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Descriptions of changes made to resource pages (articles, FAQs, tutorials, and tests) on the W3C Internationalization site. This information is not usually posted on the home page. Of use as a reference if you want to learn about changes in a new version of a given page. May also be particularly interesting for translators who want to be informed when a document they translated has changed.
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The W3C Internationalization Activity home page was converted to a blog format in April of this year. The blog supersedes these news filter pages, although similar categories will be used to group blog posts. The old pages will remain available as a historical record. The new blog approach also makes it possible to easily host short articles with a comment facility, such as requests for public feedback.
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This article answers the question: "How do I set character encoding in my web authoring applications?"
The subsection entitled "Microsoft Notepad & WordPad 2000/XP (Windows)" was split into two, and substantive improvements were made to the text in each. [search key: qa-setting-encoding-in-applications]
This article answers the question: "What is the most appropriate way to associate CSS styles with text in a particular language in a multilingual XHTML/HTML document?"
Much of the text has been changed or rearranged. A new subsection was added to explain how :lang recognizes language information declared higher up the hierarchy, unlike the other selectors. Links were also added to newly improved tests and a new results page relating to the use of the selectors described here. [search key: qa-css-lang]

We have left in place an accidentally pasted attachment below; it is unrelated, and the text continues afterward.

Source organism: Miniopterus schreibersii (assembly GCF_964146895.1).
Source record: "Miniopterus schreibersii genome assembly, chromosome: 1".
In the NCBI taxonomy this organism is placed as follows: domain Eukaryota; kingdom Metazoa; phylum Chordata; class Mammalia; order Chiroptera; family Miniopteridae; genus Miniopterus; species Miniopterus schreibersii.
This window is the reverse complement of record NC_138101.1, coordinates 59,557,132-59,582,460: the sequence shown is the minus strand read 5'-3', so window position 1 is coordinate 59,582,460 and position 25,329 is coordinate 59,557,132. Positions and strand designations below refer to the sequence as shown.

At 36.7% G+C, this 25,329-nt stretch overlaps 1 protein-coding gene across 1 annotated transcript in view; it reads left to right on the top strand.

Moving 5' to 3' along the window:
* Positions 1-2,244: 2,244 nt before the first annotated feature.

The 3 tests were rationalised, and a section was added to each page that tests the applicability of stylesheet rules when language information is inherited from an element further up the hierarchy, rather than declared on the element in question. This is a key distinguishing feature between behaviour of :lang and [lang |= '...']. [search key: test-css-lang]
Information about declaration of language has been removed to a separate tutorial, Declaring Language in XHTML and HTML (Draft). This tutorial now focuses on uses of language information in documents.
The tutorial has also been adapted to the latest format for tutorials, and, thanks to Pasquale Popolizio, the Italian translation has been revised to support the changes. (This is the first translation of a tutorial in this format.) [search key: tutorial-lang]
Improved the code in the example in the section "'Standards' vs 'Quirks' modes".
This was applied to the English, Romanian and Swedish versions of the document. The new French version already has it. [search key: serving-xhtml]
Reorganized and amplified the following sections to improve clarity:
One paragraph was moved from the section 'Directional typing of characters'. [search key: inline-bidi-markup]
Specifying the language of content is useful for a wide number of applications, from linguistically sensitive searching to applying language-specific display properties. In some cases the potential applications for language information are still waiting for implementations to catch up, whereas in others, such as detection of language by voice browsers, it is a necessity today. Marking up language information is something that can and should be done today. Without it, it is not possible to take advantage of any of these applications.